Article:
Tuesday, February 28, 2012

Reading Rainbow: The Big Sleep by Raymond Chandler

Despite having owned the book for a while and having intended to read Raymond Chandler for what seems like an eternity, I just got around to reading him for the first time. My initial reaction upon finishing The Big Sleep? Wow.

Chandler's flair for turning a phrase is intoxicating. His prose possesses a lyrical panache while nimbly maintaining a masculine voice. The world that he creates is one rife with low-lives from all walks and beset with landmines lying in wait, our hero.

This protagonist, the iconic Philip Marlowe--along with Dashiell Hammett's Sam Spade--served as the prototype for all the hard-nosed, smart-assed, heavy drinking, distrustful private dicks that followed. Through the first-person eyes of Marlowe, the reader sees the seedy side of Los Angeles of yesteryear as told in increasingly more unique and inventive simile, rich with fascinating imagery. Marlowe's world view is sardonic and disillusioned, which whether intended or not traverses the decades that have passed and remains strikingly relevant today.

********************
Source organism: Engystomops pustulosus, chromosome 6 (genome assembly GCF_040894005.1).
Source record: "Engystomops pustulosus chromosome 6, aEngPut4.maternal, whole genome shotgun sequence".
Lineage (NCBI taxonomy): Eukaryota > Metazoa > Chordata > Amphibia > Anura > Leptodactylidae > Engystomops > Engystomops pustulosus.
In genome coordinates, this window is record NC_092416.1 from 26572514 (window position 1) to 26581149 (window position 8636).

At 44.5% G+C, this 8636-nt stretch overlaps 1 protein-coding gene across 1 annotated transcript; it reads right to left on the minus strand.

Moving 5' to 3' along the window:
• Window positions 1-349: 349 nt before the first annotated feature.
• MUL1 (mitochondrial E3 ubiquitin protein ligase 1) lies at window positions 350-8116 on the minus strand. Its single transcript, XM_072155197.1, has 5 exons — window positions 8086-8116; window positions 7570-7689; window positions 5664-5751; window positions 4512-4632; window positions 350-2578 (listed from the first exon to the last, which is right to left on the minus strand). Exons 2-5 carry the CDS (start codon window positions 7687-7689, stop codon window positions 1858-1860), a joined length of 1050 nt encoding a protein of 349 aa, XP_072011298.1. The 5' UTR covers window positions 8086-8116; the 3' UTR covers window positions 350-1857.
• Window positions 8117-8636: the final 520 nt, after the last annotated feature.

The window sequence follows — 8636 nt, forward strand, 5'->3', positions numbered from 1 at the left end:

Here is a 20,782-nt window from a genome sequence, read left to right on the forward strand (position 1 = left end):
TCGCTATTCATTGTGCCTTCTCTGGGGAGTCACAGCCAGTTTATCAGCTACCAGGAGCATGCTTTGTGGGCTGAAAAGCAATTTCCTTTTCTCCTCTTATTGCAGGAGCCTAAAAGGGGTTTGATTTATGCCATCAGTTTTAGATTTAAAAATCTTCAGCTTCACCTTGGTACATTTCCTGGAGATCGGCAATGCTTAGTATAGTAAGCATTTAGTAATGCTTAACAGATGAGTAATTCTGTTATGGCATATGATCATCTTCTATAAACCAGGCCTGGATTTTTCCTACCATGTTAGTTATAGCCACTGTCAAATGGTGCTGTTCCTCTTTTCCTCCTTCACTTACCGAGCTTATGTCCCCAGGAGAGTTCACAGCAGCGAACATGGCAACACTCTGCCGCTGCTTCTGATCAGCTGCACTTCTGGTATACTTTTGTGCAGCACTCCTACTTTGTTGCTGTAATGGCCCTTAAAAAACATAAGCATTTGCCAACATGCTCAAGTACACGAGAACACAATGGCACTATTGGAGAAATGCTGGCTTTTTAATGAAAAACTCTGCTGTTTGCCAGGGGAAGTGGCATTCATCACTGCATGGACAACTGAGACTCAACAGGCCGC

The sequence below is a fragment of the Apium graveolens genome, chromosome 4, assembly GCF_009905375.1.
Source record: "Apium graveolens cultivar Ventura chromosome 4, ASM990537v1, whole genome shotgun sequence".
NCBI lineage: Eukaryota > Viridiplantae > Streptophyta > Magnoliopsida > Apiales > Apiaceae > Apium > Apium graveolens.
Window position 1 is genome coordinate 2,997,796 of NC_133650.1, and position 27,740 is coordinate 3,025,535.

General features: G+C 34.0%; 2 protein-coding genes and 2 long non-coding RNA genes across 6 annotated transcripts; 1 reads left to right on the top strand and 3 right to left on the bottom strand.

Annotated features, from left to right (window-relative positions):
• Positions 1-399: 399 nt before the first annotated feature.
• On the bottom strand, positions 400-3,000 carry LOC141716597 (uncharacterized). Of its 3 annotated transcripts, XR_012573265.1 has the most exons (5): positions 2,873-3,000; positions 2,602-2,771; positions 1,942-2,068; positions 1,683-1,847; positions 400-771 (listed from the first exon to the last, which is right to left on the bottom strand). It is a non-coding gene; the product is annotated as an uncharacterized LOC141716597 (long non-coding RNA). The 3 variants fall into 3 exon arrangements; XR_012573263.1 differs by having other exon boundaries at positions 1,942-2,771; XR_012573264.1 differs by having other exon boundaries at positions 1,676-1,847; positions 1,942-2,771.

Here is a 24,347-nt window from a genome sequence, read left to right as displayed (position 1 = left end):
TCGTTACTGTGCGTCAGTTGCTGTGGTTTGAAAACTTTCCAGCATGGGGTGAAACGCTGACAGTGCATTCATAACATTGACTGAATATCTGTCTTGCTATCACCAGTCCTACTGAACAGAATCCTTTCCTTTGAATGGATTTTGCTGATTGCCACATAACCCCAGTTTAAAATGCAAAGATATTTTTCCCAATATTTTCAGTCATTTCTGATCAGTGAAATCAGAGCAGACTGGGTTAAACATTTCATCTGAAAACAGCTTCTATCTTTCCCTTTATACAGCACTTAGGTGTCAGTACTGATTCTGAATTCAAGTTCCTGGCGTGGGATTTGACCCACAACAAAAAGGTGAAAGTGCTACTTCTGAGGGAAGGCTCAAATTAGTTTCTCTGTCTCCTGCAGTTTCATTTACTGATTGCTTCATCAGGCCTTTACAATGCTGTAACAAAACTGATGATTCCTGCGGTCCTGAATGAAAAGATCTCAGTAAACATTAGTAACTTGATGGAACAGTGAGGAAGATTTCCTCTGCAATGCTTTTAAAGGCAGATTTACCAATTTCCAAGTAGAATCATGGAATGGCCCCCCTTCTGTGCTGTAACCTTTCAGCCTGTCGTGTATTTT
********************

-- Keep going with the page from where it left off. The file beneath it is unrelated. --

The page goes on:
Perhaps that is the most impressive aspect of the book as a whole. Aside from a detail here and a rare bit of arcane dialogue, The Big Sleep never feels even remotely antiquated. Philip Marlowe could just as easily have been bouncing around the Los Angeles underworld today. More importantly, it seems as though if it were published today The Big Sleep would be a huge smash hit. To be able to say something like that about a book published 73 years ago speaks not only to its staying power but also its vision. Its brilliance is self-evident from the moment the book kicks off to its thrilling conclusion. If for one reason or another you've not read Raymond Chandler, do yourself a favor and pick this up.

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